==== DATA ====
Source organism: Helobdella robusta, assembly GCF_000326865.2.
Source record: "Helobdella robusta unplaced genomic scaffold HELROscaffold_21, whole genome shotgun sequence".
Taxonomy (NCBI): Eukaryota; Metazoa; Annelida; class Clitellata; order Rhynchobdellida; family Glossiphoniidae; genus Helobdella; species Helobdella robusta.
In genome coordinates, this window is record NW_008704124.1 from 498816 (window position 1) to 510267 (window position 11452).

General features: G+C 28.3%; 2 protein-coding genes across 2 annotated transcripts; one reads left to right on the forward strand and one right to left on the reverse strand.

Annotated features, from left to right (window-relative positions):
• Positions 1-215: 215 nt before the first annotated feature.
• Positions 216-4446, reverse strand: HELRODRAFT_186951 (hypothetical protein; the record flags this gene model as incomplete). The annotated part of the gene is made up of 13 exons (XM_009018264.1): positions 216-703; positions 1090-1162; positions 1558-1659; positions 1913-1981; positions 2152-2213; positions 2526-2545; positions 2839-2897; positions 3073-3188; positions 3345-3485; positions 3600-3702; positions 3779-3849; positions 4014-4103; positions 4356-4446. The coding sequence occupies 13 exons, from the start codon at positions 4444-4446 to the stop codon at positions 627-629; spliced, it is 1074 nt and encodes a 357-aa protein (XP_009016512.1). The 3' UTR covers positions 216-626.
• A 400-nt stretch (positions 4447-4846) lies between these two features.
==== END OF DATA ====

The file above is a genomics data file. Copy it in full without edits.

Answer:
Source organism: Helobdella robusta, assembly GCF_000326865.2.
Source record: "Helobdella robusta unplaced genomic scaffold HELROscaffold_21, whole genome shotgun sequence".
Taxonomy (NCBI): Eukaryota; Metazoa; Annelida; class Clitellata; order Rhynchobdellida; family Glossiphoniidae; genus Helobdella; species Helobdella robusta.
In genome coordinates, this window is record NW_008704124.1 from 498816 (window position 1) to 510267 (window position 11452).

General features: G+C 28.3%; 2 protein-coding genes across 2 annotated transcripts; one reads left to right on the forward strand and one right to left on the reverse strand.

Annotated features, from left to right (window-relative positions):
• Positions 1-215: 215 nt before the first annotated feature.
• Positions 216-4446, reverse strand: HELRODRAFT_186951 (hypothetical protein; the record flags this gene model as incomplete). The annotated part of the gene is made up of 13 exons (XM_009018264.1): positions 216-703; positions 1090-1162; positions 1558-1659; positions 1913-1981; positions 2152-2213; positions 2526-2545; positions 2839-2897; positions 3073-3188; positions 3345-3485; positions 3600-3702; positions 3779-3849; positions 4014-4103; positions 4356-4446. The coding sequence occupies 13 exons, from the start codon at positions 4444-4446 to the stop codon at positions 627-629; spliced, it is 1074 nt and encodes a 357-aa protein (XP_009016512.1). The 3' UTR covers positions 216-626.
• A 400-nt stretch (positions 4447-4846) lies between these two features.